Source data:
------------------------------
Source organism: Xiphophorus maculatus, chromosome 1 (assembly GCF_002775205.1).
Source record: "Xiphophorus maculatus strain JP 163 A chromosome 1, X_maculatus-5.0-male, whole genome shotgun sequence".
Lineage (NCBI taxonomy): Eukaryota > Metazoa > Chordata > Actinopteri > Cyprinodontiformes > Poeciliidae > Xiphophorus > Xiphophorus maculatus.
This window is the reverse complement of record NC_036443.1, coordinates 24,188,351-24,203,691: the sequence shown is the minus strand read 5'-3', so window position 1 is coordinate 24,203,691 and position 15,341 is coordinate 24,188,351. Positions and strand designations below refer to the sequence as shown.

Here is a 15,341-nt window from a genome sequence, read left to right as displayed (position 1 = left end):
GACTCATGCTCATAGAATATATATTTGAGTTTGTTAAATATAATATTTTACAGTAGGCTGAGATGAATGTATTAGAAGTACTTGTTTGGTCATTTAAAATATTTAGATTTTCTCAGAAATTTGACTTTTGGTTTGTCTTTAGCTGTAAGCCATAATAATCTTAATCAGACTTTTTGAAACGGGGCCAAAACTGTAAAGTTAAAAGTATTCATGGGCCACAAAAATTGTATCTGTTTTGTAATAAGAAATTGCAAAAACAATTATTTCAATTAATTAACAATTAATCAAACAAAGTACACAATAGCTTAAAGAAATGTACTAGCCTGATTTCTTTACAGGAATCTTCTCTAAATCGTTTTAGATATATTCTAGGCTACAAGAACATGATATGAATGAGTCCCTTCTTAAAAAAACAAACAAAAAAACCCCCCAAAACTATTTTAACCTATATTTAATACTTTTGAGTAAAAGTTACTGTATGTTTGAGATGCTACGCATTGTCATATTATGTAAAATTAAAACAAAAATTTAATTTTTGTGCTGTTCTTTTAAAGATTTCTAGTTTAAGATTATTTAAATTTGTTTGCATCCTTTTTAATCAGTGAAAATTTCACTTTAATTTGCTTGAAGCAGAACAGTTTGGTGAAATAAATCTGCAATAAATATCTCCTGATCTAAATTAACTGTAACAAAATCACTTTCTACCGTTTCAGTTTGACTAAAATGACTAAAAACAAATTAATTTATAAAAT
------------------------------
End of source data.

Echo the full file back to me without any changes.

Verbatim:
Source organism: Xiphophorus maculatus, chromosome 1 (assembly GCF_002775205.1).
Source record: "Xiphophorus maculatus strain JP 163 A chromosome 1, X_maculatus-5.0-male, whole genome shotgun sequence".
Lineage (NCBI taxonomy): Eukaryota > Metazoa > Chordata > Actinopteri > Cyprinodontiformes > Poeciliidae > Xiphophorus > Xiphophorus maculatus.
This window is the reverse complement of record NC_036443.1, coordinates 24,188,351-24,203,691: the sequence shown is the minus strand read 5'-3', so window position 1 is coordinate 24,203,691 and position 15,341 is coordinate 24,188,351. Positions and strand designations below refer to the sequence as shown.

Here is a 15,341-nt window from a genome sequence, read left to right as displayed (position 1 = left end):
GACTCATGCTCATAGAATATATATTTGAGTTTGTTAAATATAATATTTTACAGTAGGCTGAGATGAATGTATTAGAAGTACTTGTTTGGTCATTTAAAATATTTAGATTTTCTCAGAAATTTGACTTTTGGTTTGTCTTTAGCTGTAAGCCATAATAATCTTAATCAGACTTTTTGAAACGGGGCCAAAACTGTAAAGTTAAAAGTATTCATGGGCCACAAAAATTGTATCTGTTTTGTAATAAGAAATTGCAAAAACAATTATTTCAATTAATTAACAATTAATCAAACAAAGTACACAATAGCTTAAAGAAATGTACTAGCCTGATTTCTTTACAGGAATCTTCTCTAAATCGTTTTAGATATATTCTAGGCTACAAGAACATGATATGAATGAGTCCCTTCTTAAAAAAACAAACAAAAAAACCCCCCAAAACTATTTTAACCTATATTTAATACTTTTGAGTAAAAGTTACTGTATGTTTGAGATGCTACGCATTGTCATATTATGTAAAATTAAAACAAAAATTTAATTTTTGTGCTGTTCTTTTAAAGATTTCTAGTTTAAGATTATTTAAATTTGTTTGCATCCTTTTTAATCAGTGAAAATTTCACTTTAATTTGCTTGAAGCAGAACAGTTTGGTGAAATAAATCTGCAATAAATATCTCCTGATCTAAATTAACTGTAACAAAATCACTTTCTACCGTTTCAGTTTGACTAAAATGACTAAAAACAAATTAATTTATAAAAT